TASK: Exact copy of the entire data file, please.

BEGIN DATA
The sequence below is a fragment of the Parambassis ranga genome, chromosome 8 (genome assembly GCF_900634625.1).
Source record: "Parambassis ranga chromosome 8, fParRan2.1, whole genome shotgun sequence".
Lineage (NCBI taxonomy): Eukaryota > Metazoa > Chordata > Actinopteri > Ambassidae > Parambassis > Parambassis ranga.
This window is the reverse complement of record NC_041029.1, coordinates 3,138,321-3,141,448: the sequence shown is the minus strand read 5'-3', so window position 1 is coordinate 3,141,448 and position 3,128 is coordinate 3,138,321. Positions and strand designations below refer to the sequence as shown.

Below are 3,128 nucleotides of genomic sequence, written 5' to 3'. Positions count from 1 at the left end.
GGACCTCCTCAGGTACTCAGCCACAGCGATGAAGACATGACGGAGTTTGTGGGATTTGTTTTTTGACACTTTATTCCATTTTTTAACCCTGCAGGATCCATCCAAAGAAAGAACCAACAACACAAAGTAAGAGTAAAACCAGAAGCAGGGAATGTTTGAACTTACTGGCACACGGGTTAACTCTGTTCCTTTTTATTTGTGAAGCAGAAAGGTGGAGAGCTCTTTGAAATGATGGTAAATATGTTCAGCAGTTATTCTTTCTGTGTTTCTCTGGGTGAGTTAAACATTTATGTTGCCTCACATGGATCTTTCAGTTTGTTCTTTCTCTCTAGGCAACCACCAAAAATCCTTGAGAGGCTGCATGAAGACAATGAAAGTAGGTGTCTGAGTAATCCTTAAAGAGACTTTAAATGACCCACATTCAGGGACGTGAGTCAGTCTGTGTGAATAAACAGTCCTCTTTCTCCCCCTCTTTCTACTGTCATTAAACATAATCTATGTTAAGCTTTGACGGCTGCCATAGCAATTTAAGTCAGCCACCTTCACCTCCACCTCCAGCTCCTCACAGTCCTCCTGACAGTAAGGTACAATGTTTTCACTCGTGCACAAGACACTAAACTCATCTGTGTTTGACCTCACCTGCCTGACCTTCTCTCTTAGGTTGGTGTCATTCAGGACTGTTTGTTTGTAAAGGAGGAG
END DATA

The sequence below is a fragment of the Parambassis ranga genome, chromosome 8 (genome assembly GCF_900634625.1).
Source record: "Parambassis ranga chromosome 8, fParRan2.1, whole genome shotgun sequence".
Lineage (NCBI taxonomy): Eukaryota > Metazoa > Chordata > Actinopteri > Ambassidae > Parambassis > Parambassis ranga.
This window is the reverse complement of record NC_041029.1, coordinates 3,138,321-3,141,448: the sequence shown is the minus strand read 5'-3', so window position 1 is coordinate 3,141,448 and position 3,128 is coordinate 3,138,321. Positions and strand designations below refer to the sequence as shown.

Below are 3,128 nucleotides of genomic sequence, written 5' to 3'. Positions count from 1 at the left end.
GGACCTCCTCAGGTACTCAGCCACAGCGATGAAGACATGACGGAGTTTGTGGGATTTGTTTTTTGACACTTTATTCCATTTTTTAACCCTGCAGGATCCATCCAAAGAAAGAACCAACAACACAAAGTAAGAGTAAAACCAGAAGCAGGGAATGTTTGAACTTACTGGCACACGGGTTAACTCTGTTCCTTTTTATTTGTGAAGCAGAAAGGTGGAGAGCTCTTTGAAATGATGGTAAATATGTTCAGCAGTTATTCTTTCTGTGTTTCTCTGGGTGAGTTAAACATTTATGTTGCCTCACATGGATCTTTCAGTTTGTTCTTTCTCTCTAGGCAACCACCAAAAATCCTTGAGAGGCTGCATGAAGACAATGAAAGTAGGTGTCTGAGTAATCCTTAAAGAGACTTTAAATGACCCACATTCAGGGACGTGAGTCAGTCTGTGTGAATAAACAGTCCTCTTTCTCCCCCTCTTTCTACTGTCATTAAACATAATCTATGTTAAGCTTTGACGGCTGCCATAGCAATTTAAGTCAGCCACCTTCACCTCCACCTCCAGCTCCTCACAGTCCTCCTGACAGTAAGGTACAATGTTTTCACTCGTGCACAAGACACTAAACTCATCTGTGTTTGACCTCACCTGCCTGACCTTCTCTCTTAGGTTGGTGTCATTCAGGACTGTTTGTTTGTAAAGGAGGAG